In-pavement mountain road LED lighting benefits motorists

On I-70 at Hidden Valley and Hwy 93 from 64th Ave to Hwy 72

By Stacia Sellers

  Travelers making their way along CO Highway 93 between 64th Avenue and CO Highway 72 will find they are guided by a section of illuminated roadway. The Colorado Department of Transportation (CDOT) is using in-pavement LED lighting to enhance nighttime driving for travelers. 

“This particular location of Hwy 93 was chosen due to it being a major commuting route and the dark, unlighted nature of the roadway,” said Angie Drumm, CDOT Region 1 Deputy Director of Traffic Systems Management and Operations. “In-pavement LED lighting has shown itself to be a viable device for dramatically improving lane delineation to the travelling public, especially in adverse weather.”

A polycarbonate plastic “puck” houses the small energy efficient LEDs. The LEDs automatically illuminate at dusk. The puck is set into the roadway just below the surface of the pavement and is protected by a steel ring, which allows traffic and heavy equipment, such as snowplows, to drive right over the device.

CDOT, in the Denver metro area, is experimenting with these devices on Interstate 70 where they are proving to be effective and durable, and therefore have a high potential for future applications in select locations.

The estimated reduction in crashes for the initial installation on the lane lines and shoulders of eastbound I-70 from the Hidden Valley exit to the Beaver Brook exit is approximately 35% for “property damage only” crashes and 50% for injury crashes.

Since the installation costs of the devices ranges between $15,000 and $25,000 per linear mile, plus future maintenance costs, the installation of devices must be strategically and selectively planned and funded.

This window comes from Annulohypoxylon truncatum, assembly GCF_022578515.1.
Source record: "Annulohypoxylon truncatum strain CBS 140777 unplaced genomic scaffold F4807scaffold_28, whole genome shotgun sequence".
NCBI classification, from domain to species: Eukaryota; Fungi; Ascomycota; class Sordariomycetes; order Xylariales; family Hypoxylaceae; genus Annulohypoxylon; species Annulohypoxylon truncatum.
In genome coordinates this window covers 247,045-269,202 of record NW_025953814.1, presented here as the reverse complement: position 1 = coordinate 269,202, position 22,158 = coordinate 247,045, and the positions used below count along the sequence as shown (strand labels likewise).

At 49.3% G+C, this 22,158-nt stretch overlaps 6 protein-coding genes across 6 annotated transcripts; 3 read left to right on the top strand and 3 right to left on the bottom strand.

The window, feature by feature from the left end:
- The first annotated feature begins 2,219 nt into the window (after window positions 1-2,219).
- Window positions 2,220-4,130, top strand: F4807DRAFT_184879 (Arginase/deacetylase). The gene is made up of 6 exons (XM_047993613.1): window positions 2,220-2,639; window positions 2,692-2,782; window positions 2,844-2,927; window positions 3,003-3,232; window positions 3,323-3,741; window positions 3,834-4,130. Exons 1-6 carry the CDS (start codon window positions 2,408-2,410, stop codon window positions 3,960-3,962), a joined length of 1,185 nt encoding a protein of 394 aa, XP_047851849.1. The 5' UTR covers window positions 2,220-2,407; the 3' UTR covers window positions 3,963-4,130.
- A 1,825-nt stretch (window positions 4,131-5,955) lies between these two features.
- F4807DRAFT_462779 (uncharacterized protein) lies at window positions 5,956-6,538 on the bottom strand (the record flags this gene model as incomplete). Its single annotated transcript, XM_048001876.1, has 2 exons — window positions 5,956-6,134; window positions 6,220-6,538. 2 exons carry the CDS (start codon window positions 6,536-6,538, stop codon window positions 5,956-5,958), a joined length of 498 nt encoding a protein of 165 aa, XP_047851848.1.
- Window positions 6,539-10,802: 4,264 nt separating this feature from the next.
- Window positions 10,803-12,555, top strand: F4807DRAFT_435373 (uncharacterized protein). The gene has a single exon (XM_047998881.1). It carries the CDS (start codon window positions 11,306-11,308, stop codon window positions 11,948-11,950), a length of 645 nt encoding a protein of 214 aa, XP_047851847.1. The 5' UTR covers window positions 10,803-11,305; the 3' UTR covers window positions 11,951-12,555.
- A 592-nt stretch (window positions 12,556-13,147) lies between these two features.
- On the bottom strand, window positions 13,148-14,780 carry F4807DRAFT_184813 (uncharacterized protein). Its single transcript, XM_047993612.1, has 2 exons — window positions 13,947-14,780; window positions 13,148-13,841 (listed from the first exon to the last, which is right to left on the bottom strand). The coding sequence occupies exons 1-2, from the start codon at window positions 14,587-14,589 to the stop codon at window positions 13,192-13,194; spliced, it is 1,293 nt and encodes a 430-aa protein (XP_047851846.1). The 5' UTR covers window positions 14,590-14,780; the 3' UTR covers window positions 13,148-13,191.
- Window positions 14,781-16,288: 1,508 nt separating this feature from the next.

“We have conducted an analysis of where these devices might be effective and how much the initial installations could cost,” said Drumm. “Candidate locations from each region within CDOT will be selected and ranked using a combination of the site selection criteria and a benefit cost analysis. Once the list of qualified locations has been established, a three-year plan for total cost and maintenance will be developed.”

The following criteria will be used to determine whether or not in-pavement LEDs are a proper treatment for a particular location:

Sections of roadway to be considered typically:

  • Have a history of lane departure crash patterns
  • Are dark and unlit with curves
  • Are on mountainous terrain where retention of pavement marking is historically difficult

Other locations that are good candidates include:

  • Intersections with unique traffic patterns or movements (roundabouts, triple-left turns, triple-right turns, etc.)
  • Mid-block crosswalks
  • Unprotected chain stations

CDOT maintenance crews will closely monitor the lighting for the next few months. Drumm added that CDOT officials are optimistic that the enhancement to this section of highway will prove beneficial to the traveling public.

About Aaron Storms

Publisher & Managing Editor Weekly Register-Call
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